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8 Responses to “Objections by the Kurds, the IHEC and UNAMI; the Legal Committee Comes Up with Two More Alternatives on Kirkuk”

  1. Sam said

    The statement is not cryptic. You’re trying to read too much into it. All they mean is that Kirkuk is falling victim to the broader Arab-Kurd struggle over status for Kirkuk and the other disputed territories, and secondarily to differences about oil and constitutional issues (if you choose to link them to territory). For example, the Kurds will benefit, at least symbolically if not legally, to have a piece of legislation issue from the COR that endorses the validity of the 2009 voter rolls when it comes to establishing the final status of Kirkuk. That’s the sort of precedent they’re referring to.

    Sure, with this elections law and the provincial elections law, it’s partly about power sharing within Kirkuk itself and the direct stakes of the elections. But we’re still only talking about two seats’ difference at most in the difference between the 2004 and 2009 registries because Kirkuk only has 9 seats (in the 2005 framework–maybe 10 or 11 this time). The debates surrounding both elections laws have seen the July 22 forces use the legislative arena to challenge Kurdish efforts to create facts on the ground to bias the settlement on status. That’s why all this is happening.

    Hill and Odierno have as their overwhelming priority that this law be passed soon and that elections be held in January because of the tie to U.S. troop redeployment. They’re just trying in this statement, to the extent that they can, to not have the mere passage of an elections law get held hostage to the fundamental problems at the heart of the Kirkuk issue. They’re not “opening space” to anything specific in the law because they don’t really have the leverage to, nor do they have a specific interest in how Kirkuk gets treated beyond both sides agreeing to something.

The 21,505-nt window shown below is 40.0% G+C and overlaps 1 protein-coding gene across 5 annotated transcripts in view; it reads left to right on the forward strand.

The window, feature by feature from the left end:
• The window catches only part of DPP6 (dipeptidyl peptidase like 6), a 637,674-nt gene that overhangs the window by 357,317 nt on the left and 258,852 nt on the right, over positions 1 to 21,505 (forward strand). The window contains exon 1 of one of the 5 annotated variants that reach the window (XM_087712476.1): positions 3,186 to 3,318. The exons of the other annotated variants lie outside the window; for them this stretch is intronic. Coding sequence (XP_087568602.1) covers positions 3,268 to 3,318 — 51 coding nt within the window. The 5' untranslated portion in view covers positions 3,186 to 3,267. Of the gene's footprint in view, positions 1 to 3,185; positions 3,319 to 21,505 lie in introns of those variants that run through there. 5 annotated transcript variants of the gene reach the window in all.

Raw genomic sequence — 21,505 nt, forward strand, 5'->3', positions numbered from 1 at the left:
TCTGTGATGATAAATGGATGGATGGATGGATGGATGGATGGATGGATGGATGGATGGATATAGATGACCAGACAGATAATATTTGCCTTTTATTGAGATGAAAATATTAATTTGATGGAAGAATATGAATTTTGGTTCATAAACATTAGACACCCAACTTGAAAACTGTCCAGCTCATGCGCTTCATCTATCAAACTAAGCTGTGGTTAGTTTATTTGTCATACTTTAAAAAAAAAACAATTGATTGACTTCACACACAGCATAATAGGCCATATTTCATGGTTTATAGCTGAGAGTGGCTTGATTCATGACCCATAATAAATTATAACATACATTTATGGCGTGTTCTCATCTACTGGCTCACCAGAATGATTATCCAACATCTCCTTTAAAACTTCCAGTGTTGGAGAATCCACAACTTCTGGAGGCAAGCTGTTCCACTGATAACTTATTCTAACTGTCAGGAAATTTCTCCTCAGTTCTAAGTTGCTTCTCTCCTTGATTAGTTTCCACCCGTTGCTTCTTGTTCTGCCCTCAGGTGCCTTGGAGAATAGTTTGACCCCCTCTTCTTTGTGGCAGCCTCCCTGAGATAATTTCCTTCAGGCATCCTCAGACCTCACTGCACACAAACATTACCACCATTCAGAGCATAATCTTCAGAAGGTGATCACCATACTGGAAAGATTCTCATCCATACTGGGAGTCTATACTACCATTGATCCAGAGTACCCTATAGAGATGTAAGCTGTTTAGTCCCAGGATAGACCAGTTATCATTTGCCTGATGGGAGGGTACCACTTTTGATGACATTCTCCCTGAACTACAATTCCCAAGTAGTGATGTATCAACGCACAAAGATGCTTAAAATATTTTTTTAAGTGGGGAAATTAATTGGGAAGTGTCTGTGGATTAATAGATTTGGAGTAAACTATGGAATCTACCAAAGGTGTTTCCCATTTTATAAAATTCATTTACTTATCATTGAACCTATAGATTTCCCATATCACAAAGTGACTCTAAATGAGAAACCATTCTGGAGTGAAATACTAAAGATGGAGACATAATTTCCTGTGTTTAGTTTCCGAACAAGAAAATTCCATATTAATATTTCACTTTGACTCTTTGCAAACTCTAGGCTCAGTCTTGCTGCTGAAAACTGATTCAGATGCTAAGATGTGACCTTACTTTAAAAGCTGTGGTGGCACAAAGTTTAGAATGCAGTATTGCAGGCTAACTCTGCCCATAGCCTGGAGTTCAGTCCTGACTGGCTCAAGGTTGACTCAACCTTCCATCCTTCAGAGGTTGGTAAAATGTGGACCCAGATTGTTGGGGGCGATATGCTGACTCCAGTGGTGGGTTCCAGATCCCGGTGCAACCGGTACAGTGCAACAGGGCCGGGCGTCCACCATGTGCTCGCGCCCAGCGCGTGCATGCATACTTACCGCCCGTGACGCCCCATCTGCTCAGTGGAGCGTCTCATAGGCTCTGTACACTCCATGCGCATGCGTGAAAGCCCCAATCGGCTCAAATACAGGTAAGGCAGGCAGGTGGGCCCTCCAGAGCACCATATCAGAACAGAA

2. Reidar,
    I read some cynical interpretations of the intentions of the KRG: The Kurds want the US to stay longer in Iraq so much that they are willing to destabilize the political process in order to create conditions to prevent the planned withdrawal in 2010. The events you are highlighting make the analysis almost credible. In this context, the Odierno-Hill statement seems to be either a last ditch objection over the assertiveness of the Kurds and their ISCI allies or an acceptance of the Kurdish/ISCI conditions.
    My favourite scenario again is UNCEI: United Nations (Not UNAMI) run Census and Elections for Iraq.

  3. Reidar Visser said

    Sam, I suspect you may well be right about their underlying intentions. After all, that was why I added the question mark! But I want to focus on the statement as such, where their use of the term “precedent” remains mystifying. And if they are indeed trying to appease the nationalists and not the Kurds with this, then they fundamentally misunderstand the nationalists. The nationalists are not worried about “precedents” but only this one election. They expect the Kirkuk issue to be dealt with during the constitutional review during the next parliamentary cycle. Also, if we assume that “precedent” does indeed refer to an election law where no exception is made for Kirkuk, then the following sentence becomes highly problematic: “They should not serve as precedents for future elections or for future political settlements related to Article 140″. How could a law involving a non-exception for Kirkuk mean anything in terms of “precedents” with respect to 140, which if implemented to the letter will consist not of more parliamentary elections but of another census before a referendum and thereby eliminate the whole debate about 2004 registers versus those of 2009? I submit that my reading of the statement is no more flawed than the opposite interpretation and stand by what I wrote in my original draft of the post (but sheepishly replaced by a question mark): The Odierno-Hill statement is unintelligible.

  4. bb said

    I think the word “precedent” is crucial. You seem to accept at face value that July 22 is only worried about this one election. However if the precedent is set to treat one Iraqi province differently to the others, it has implications for the whole integrity of the process going forward.

    The opposition from UNAMI to the compromises put forward can be seen in the context of the politically motivated attacks on the independence of the IHEC which the UN has been nurturing since 2004. This would suggest that UNAMI is concerned to protect the integrity of the process from vested political self interests which would open the door to future vested interests to dismantle the electoral process in other provinces for their own benefit.